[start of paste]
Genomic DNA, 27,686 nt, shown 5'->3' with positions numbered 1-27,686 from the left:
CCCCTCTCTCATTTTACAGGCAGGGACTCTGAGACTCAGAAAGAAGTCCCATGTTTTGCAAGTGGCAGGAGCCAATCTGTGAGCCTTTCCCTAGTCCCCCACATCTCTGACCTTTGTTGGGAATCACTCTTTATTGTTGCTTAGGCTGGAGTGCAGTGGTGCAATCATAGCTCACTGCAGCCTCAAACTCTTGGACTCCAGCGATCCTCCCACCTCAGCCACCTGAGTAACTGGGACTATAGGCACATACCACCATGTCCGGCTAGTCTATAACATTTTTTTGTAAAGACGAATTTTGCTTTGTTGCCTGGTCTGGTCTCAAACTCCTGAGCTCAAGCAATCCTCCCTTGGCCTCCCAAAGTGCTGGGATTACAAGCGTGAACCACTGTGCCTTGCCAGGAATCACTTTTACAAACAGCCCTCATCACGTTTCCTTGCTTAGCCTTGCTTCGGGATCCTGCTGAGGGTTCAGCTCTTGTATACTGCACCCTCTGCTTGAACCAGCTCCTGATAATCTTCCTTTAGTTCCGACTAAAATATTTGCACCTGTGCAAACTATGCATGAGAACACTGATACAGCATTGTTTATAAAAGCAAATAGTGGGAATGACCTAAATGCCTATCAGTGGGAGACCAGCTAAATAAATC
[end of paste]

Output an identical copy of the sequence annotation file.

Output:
Genomic DNA, 27,686 nt, shown 5'->3' with positions numbered 1-27,686 from the left:
CCCCTCTCTCATTTTACAGGCAGGGACTCTGAGACTCAGAAAGAAGTCCCATGTTTTGCAAGTGGCAGGAGCCAATCTGTGAGCCTTTCCCTAGTCCCCCACATCTCTGACCTTTGTTGGGAATCACTCTTTATTGTTGCTTAGGCTGGAGTGCAGTGGTGCAATCATAGCTCACTGCAGCCTCAAACTCTTGGACTCCAGCGATCCTCCCACCTCAGCCACCTGAGTAACTGGGACTATAGGCACATACCACCATGTCCGGCTAGTCTATAACATTTTTTTGTAAAGACGAATTTTGCTTTGTTGCCTGGTCTGGTCTCAAACTCCTGAGCTCAAGCAATCCTCCCTTGGCCTCCCAAAGTGCTGGGATTACAAGCGTGAACCACTGTGCCTTGCCAGGAATCACTTTTACAAACAGCCCTCATCACGTTTCCTTGCTTAGCCTTGCTTCGGGATCCTGCTGAGGGTTCAGCTCTTGTATACTGCACCCTCTGCTTGAACCAGCTCCTGATAATCTTCCTTTAGTTCCGACTAAAATATTTGCACCTGTGCAAACTATGCATGAGAACACTGATACAGCATTGTTTATAAAAGCAAATAGTGGGAATGACCTAAATGCCTATCAGTGGGAGACCAGCTAAATAAATC